Dartmouth Atlas Results for UK

Take a look at Britain’s effort to anglicize the Dartmouth work: Doctors in some areas such as the college town of Oxford do one type of hip replacement at rates up to 16 times greater than in places like London, according to a November atlas by the National Health Service…

The British atlas is surprising because “doctors are not by and large paid on a fee for service basis in the NHS,” [said] Angela Coulter, director of global initiatives for the Dartmouth Atlas-associated Foundation for Informed Medical Decision-Making…

Variations in the way doctors treat patients are “independent of the way health care’s organized and financed,” Dr. Jack Wennberg, the godfather of Dartmouth’s variation research.

Full article on the British atlas.

Comments (6)

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  1. Joe S. says:

    This is a very important finding. It shows that wide variations in clinical practice are not the result of fee-for-service medicine, as is so often claimed, but the result of bureaucratic medicine, in which normal market forces have been systematically suppressed.

  2. Bruce says:

    This study may be new, but the finding is not new. There has been evidence for a long time (collected by RAND, I think) that there are wide variations in medical practice patterns in other countries and that these variations are as bad or worse than in the United states.

  3. Paul H. says:

    This result is consistent with previous studies and it is good for people to be aware of it. Maybe we will have a little less bashing of American health care.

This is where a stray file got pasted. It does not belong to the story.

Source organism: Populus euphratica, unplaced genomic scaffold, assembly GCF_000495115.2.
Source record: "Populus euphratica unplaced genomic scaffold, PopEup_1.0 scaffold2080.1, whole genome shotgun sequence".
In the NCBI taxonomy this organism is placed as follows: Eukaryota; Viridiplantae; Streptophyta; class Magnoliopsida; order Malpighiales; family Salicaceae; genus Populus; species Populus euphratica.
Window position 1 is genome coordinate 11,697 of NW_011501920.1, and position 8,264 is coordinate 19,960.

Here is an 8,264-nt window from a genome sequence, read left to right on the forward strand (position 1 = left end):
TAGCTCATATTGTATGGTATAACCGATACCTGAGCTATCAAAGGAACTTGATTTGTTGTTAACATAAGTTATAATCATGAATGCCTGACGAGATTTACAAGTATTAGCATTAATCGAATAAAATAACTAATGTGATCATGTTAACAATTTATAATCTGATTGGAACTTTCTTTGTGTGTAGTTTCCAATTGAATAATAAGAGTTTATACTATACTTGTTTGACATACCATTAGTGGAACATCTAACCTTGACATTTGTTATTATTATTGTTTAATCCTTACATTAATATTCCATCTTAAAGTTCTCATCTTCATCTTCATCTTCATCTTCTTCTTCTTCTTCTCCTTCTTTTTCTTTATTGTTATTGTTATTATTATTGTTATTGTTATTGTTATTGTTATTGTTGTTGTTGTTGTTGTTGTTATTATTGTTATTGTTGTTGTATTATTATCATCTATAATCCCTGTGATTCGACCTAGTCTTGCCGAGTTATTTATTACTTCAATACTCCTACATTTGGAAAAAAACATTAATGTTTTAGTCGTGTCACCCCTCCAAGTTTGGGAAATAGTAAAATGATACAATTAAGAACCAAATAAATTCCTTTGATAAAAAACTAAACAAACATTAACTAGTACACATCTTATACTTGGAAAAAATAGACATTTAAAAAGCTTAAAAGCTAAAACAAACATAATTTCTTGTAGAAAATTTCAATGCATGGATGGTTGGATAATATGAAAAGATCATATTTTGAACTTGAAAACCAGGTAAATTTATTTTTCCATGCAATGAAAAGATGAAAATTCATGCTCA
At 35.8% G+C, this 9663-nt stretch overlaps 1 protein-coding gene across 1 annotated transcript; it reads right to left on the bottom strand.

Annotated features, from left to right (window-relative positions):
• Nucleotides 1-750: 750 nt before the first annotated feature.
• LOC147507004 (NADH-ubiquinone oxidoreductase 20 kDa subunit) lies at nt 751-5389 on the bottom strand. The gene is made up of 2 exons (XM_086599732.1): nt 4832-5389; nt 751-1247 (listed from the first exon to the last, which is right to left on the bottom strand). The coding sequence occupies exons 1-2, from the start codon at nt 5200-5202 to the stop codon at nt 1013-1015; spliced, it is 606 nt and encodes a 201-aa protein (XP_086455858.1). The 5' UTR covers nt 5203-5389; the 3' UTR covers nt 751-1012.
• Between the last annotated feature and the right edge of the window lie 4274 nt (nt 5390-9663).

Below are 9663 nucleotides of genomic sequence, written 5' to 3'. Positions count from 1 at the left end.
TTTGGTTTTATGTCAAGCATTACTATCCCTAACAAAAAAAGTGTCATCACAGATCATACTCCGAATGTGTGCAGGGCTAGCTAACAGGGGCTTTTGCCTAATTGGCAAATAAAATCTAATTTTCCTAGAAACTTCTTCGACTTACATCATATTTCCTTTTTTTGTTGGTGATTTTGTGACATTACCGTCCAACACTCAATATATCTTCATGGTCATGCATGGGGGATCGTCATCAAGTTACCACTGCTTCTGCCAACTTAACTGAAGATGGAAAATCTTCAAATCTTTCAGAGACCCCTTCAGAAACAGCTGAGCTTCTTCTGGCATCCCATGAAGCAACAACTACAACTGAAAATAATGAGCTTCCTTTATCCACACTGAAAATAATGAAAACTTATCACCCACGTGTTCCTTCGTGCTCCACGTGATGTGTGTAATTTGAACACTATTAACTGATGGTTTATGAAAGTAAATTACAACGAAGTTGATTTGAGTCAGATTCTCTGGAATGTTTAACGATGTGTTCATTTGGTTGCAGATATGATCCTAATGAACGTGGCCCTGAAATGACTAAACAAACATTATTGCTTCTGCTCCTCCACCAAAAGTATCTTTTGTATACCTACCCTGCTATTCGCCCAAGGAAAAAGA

4. Devon Herrick says:

    In the United States fee-for-service payments are prevalent and there are regional variations in medical practice. If anything, I would expect fee-for-service to result in less regional variation. If doctors and hospitals hear that providers in one region are able to perform more procedures and get paid for them, why wouldn’t other providers copy the high-cost regions? I would be surprised if Britain didn’t have wide variations in medical practice from one health authority to another. We know the utilization of costly drugs varies from one health authority to another.

  5. Brian Williams. says:

    The article seems to say the inconsistencies are due to consumer preferences. If that’s true, is it really a problem if different consumers in different cities prefer different medical procedures?

  6. Virginia says:

    Not a huge shock, but still nice to know that variation in the US is not because half of our doctors are greedy jerks.